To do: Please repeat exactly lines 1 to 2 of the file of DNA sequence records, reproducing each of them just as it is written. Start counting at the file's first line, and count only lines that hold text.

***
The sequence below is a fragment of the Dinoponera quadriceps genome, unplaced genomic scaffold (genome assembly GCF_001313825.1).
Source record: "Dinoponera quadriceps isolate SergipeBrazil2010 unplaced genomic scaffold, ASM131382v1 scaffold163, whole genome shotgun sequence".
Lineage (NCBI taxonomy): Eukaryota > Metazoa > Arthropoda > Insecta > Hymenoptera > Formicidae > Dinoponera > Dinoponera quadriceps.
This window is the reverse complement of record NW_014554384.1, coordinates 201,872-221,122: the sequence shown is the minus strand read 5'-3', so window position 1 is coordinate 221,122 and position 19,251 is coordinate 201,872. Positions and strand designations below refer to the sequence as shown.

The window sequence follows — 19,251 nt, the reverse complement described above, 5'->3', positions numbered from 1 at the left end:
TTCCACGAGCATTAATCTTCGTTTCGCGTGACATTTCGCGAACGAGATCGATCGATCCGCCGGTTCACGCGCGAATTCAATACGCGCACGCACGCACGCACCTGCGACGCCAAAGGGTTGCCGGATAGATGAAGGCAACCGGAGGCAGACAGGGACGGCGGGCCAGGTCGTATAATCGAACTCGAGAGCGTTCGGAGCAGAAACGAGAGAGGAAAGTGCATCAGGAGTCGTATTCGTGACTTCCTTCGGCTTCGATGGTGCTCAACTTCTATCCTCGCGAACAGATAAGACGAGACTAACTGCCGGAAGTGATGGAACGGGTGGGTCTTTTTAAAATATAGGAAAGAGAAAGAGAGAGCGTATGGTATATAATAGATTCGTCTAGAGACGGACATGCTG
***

The sequence below is a fragment of the Dinoponera quadriceps genome, unplaced genomic scaffold (genome assembly GCF_001313825.1).
Source record: "Dinoponera quadriceps isolate SergipeBrazil2010 unplaced genomic scaffold, ASM131382v1 scaffold163, whole genome shotgun sequence".